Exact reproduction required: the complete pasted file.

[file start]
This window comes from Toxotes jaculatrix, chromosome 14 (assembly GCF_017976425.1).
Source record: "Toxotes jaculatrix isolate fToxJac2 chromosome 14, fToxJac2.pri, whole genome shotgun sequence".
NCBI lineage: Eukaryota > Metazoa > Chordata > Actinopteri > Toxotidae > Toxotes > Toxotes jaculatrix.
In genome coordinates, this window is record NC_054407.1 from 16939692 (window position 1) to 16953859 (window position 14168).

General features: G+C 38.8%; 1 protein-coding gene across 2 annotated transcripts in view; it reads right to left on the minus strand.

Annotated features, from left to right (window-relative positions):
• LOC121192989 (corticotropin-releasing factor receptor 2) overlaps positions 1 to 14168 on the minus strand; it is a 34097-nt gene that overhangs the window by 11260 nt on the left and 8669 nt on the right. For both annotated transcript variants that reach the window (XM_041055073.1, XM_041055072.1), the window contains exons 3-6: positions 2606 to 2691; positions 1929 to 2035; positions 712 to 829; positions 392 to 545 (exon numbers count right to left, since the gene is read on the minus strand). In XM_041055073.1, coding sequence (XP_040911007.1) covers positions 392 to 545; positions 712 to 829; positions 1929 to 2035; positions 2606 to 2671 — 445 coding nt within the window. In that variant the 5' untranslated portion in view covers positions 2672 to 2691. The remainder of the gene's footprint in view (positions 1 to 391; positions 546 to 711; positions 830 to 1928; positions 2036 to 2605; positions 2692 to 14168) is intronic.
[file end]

This window comes from Toxotes jaculatrix, chromosome 14 (assembly GCF_017976425.1).
Source record: "Toxotes jaculatrix isolate fToxJac2 chromosome 14, fToxJac2.pri, whole genome shotgun sequence".
NCBI lineage: Eukaryota > Metazoa > Chordata > Actinopteri > Toxotidae > Toxotes > Toxotes jaculatrix.
In genome coordinates, this window is record NC_054407.1 from 16939692 (window position 1) to 16953859 (window position 14168).

General features: G+C 38.8%; 1 protein-coding gene across 2 annotated transcripts in view; it reads right to left on the minus strand.

Annotated features, from left to right (window-relative positions):
• LOC121192989 (corticotropin-releasing factor receptor 2) overlaps positions 1 to 14168 on the minus strand; it is a 34097-nt gene that overhangs the window by 11260 nt on the left and 8669 nt on the right. For both annotated transcript variants that reach the window (XM_041055073.1, XM_041055072.1), the window contains exons 3-6: positions 2606 to 2691; positions 1929 to 2035; positions 712 to 829; positions 392 to 545 (exon numbers count right to left, since the gene is read on the minus strand). In XM_041055073.1, coding sequence (XP_040911007.1) covers positions 392 to 545; positions 712 to 829; positions 1929 to 2035; positions 2606 to 2671 — 445 coding nt within the window. In that variant the 5' untranslated portion in view covers positions 2672 to 2691. The remainder of the gene's footprint in view (positions 1 to 391; positions 546 to 711; positions 830 to 1928; positions 2036 to 2605; positions 2692 to 14168) is intronic.